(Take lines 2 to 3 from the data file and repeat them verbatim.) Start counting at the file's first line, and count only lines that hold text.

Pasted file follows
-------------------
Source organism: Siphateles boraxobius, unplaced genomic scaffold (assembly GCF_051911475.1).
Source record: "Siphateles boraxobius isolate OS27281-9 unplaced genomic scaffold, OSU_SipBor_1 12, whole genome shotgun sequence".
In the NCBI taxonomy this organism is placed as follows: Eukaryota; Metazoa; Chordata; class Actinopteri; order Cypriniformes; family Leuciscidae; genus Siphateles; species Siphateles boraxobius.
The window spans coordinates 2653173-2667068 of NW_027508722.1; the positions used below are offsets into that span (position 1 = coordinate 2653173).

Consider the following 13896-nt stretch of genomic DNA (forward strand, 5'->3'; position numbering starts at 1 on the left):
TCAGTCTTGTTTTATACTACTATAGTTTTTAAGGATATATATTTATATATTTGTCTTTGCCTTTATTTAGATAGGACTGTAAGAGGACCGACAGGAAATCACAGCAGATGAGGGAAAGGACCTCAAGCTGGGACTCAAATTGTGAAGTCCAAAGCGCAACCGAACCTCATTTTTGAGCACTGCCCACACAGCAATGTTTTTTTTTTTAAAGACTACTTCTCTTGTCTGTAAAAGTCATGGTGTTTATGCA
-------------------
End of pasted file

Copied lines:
Source record: "Siphateles boraxobius isolate OS27281-9 unplaced genomic scaffold, OSU_SipBor_1 12, whole genome shotgun sequence".
In the NCBI taxonomy this organism is placed as follows: Eukaryota; Metazoa; Chordata; class Actinopteri; order Cypriniformes; family Leuciscidae; genus Siphateles; species Siphateles boraxobius.